Skip to main content

View Diary: Why do so many folks here use the term "Old Testament" as code for barbarism? (265 comments)

Comment Preferences

  •  An Eye for an Eye (0+ / 0-)

    That is the popular conception of 'Old Testament' Justice that people have, and the reason the term is associated with barbarism.  I wish you luck with your nascent campaign to make people aware of all the happy enlightened old testament thought... Start with the Jubilee perhaps.  In the meanwhile, do we just assume that anyone who uses Old Testament in anything other than flattering light is an anti-semite only, or that they hate those of christian and muslim faiths, which also consider the Old Testament to be holy scripture?

    •  It means proportional punishment... (0+ / 0-)

      You may think it's barbarism, but if it is, neither Christianity nor much of modern politics has caught up with it.

      Of course this is not a literal phrase -- it's a shorthand legal term, and usually it means "monetary compensation".  But even if you take it literally, it means "don't punish the guilty out of proportion to his crime".  It used to be that if someone did murder, they'd not only execute him but punish his family.  One of the recent diaries here talks about some youth getting locked up for 30 years or whatever for selling $300 worth of pot.  So perhaps the US would be a bit less barbaric if we adopted ayin tachat ayin?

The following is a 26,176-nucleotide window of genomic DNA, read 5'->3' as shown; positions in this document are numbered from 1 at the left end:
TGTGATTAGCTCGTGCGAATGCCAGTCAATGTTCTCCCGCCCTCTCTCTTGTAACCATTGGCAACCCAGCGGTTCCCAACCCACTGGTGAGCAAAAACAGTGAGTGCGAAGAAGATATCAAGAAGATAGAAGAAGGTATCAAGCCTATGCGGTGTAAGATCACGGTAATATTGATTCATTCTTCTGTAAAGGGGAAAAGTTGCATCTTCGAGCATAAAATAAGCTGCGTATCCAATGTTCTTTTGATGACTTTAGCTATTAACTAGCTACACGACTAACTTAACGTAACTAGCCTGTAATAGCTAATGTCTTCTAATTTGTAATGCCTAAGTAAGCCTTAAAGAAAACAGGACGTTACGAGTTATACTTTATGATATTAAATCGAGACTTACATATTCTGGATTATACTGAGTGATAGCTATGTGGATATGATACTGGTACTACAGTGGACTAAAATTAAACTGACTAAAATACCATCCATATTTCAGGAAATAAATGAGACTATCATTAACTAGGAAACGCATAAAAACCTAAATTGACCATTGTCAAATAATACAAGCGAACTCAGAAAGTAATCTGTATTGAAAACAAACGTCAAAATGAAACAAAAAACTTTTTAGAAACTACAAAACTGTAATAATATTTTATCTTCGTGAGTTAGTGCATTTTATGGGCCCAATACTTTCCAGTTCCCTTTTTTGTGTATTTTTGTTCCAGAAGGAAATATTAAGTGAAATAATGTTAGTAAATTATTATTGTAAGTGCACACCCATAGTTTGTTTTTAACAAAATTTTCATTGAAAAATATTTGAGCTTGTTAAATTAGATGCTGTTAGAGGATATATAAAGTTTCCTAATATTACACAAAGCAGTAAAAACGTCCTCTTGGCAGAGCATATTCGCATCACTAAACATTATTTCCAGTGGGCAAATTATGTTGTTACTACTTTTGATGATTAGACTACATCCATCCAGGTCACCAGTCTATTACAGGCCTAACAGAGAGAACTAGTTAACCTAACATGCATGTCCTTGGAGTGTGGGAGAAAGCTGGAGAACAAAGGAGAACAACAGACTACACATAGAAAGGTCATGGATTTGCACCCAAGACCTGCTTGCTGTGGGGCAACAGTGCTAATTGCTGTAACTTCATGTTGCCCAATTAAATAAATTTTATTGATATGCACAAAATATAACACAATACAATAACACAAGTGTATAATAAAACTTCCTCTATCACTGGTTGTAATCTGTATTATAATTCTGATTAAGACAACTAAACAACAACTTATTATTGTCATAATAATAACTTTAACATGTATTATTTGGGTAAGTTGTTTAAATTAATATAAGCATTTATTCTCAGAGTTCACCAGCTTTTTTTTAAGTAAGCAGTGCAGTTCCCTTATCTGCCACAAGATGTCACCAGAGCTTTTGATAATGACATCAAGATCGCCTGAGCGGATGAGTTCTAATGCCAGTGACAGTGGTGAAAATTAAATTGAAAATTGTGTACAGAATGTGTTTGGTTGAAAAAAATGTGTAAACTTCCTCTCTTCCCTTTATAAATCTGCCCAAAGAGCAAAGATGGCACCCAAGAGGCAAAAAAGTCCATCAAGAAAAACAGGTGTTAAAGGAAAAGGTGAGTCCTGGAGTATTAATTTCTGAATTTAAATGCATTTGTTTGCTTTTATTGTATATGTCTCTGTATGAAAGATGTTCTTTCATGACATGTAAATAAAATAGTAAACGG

In Christianity, it is taught that he who breaks one bit of the law is guilty of all, and hence there is no such thing as a distinction between petty sin and severe sin: every last human being is guilty of undifferentiated sin, and deserves the ultimate punishment -- eternity in hell.  (I know that Catholics have moderated this with different levels of sin, and the doctrine of purgatory, but I speak now of the usual Protestant understanding, based on what James and Paul actually wrote.) From my perspective, this is much much more barbaric than ayin tachat ayin, since now there is no emphasis on how good or bad someone is or what the mitigating factors are, but rather on whether they've made the separate deal (believing in Jesus) that has nothing to do with righteousness but gets them the free pardon.

      I'd rather have ayin tachat ayin (or as it's called in Latin, lex talionis) than the Christian view of punishment or some of the unbounded retributionist views that I see in modern times.

Subscribe or Donate to support Daily Kos.

Click here for the mobile view of the site